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Yesterday, more than 130 people were arrested for protesting outside the White House, beginning a week-long demonstration demanding that President Biden declare a climate emergency and stop all new fossil fuel projects. People vs. Fossil Fuels convenes this week in what organizers say is the largest civil disobedience action in decades.

“We are going to put our bodies on the line there. If we have to be arrested in order to call attention to what the crisis is and that we need a climate emergency declared, we’ll do that,” said Casey Camp Horinek, in a statement a tribal elder and environmental ambassador for Ponca Nation, who was one of those arrested at the White House yesterday. “There’s been 500 years of people coming into a territory where all things were interdependent and functioning to a time of crisis, where even Biden’s great-grandchildren won’t survive if something doesn’t change.”

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The week-long event is led by Indigenous water protectors, activists, and Tribal leaders from across the country. Organizers demand that President Biden stop approving fossil fuel projects and declare a climate emergency ahead of the United Nations climate summit in November.

Indigenous peoples and lands are often at the helm of the oil and gas industry. Oil and gas development on Indian trust lands frequently begin before required permits or agency approvals have been obtained, which increases exposure to toxic pollutants, which is directly associated with many acute and chronic health risks in Indigenous populations. 

According to the Associated Press, the Biden administration has already approved more oil and gas development on federal and tribal lands than any president since George W. Bush, despite campaigning that he would not increase drilling. A study by the George W. Bush Institute demonstrates Indian reservations contain almost 30 percent of the nation’s coal reserves west of the Mississippi, 50 percent of potential uranium reserves, and 20 percent of known oil and gas reserves — resources worth nearly $1.5 trillion, or $1.5 million per tribal member.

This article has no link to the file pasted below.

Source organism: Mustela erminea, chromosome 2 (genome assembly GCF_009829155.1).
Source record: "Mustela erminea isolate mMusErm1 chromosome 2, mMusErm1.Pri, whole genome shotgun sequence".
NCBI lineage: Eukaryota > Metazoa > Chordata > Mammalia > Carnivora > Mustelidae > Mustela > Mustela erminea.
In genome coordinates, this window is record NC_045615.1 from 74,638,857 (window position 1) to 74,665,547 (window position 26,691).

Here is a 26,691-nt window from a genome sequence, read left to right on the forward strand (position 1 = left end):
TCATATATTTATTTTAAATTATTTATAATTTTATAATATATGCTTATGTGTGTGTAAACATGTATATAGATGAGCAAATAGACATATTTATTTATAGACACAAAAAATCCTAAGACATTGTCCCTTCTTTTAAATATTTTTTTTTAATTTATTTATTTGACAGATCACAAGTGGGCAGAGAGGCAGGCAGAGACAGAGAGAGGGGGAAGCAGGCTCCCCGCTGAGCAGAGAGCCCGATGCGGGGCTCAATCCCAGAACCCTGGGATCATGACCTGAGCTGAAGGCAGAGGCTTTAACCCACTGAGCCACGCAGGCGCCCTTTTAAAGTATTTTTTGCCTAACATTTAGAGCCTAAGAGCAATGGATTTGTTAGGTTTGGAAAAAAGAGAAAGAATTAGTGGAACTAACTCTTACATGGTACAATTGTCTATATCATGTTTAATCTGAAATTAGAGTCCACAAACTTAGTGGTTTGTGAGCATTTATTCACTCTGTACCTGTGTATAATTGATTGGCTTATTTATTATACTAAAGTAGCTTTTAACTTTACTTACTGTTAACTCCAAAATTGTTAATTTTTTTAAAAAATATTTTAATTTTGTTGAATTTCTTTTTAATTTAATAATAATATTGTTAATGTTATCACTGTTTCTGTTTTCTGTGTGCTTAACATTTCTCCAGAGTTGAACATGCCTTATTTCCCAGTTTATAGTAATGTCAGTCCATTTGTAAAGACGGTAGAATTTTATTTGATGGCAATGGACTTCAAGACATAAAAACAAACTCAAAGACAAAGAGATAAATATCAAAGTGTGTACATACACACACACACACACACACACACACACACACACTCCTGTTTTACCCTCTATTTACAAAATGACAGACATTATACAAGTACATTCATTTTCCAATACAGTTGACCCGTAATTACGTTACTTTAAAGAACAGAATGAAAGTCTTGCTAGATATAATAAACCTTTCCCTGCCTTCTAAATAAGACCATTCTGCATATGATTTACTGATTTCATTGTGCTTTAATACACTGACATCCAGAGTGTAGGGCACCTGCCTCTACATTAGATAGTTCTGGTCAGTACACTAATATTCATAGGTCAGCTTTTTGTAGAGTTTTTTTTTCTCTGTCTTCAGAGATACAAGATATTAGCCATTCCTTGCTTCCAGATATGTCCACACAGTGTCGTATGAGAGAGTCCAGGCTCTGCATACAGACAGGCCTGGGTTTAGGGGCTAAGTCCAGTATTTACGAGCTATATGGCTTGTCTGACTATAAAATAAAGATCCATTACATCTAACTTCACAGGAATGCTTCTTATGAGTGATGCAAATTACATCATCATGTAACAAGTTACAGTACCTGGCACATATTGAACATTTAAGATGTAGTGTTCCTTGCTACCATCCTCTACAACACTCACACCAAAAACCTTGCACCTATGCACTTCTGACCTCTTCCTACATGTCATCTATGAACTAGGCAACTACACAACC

Major pipeline projects and other forms of oil and gas extraction not only threaten the land and water in Native communities, but are often in direct violation of treaty rights or violate laws. Natural resource extraction has also been linked to sex trafficking and an increase in Missing and Murdered Indigenous Women. 

Today, demonstrators marched to the front of the White House to continue civil disobedience. After the demonstration at the White House, Water Protectors from Line 3 marched to the Army Corps of Engineers Headquarters and delivered a petition addressed to Acting Army Corps Assistant Secretary Jaime Pinkham and President Biden demanding that the Line 3 pipeline must be stopped for a more thorough environmental impact statement. The petition has more than 1,000,000 signatures to stop Line 3. 

“We’re demanding President Biden use his executive authority to hasten the end of the era of fossil fuels,” said organizers on its website,peoplevsfossilfuels.org. “We are putting our bodies on the line to ensure President Biden passes this crucial test.”

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About The Author
Author: Darren ThompsonEmail: This email address is being protected from spambots. You need JavaScript enabled to view it.
Darren Thompson (Lac du Flambeau Ojibwe) is a freelance journalist and based in the Twin Cities of Minnesota, where he also contributes to Unicorn Riot, an alternative media publication. Thompson has reported on political unrest, tribal sovereignty, and Indigenous issues for the Aboriginal Peoples Television Network, Indian Country Today, Native News Online, Powwows.com and Unicorn Riot. He has contributed to the New York Times, the Washington Post, and Voice of America on various Indigenous issues in international conversation. He has a bachelor’s degree in Criminology & Law Studies from Marquette University in Milwaukee, Wisconsin.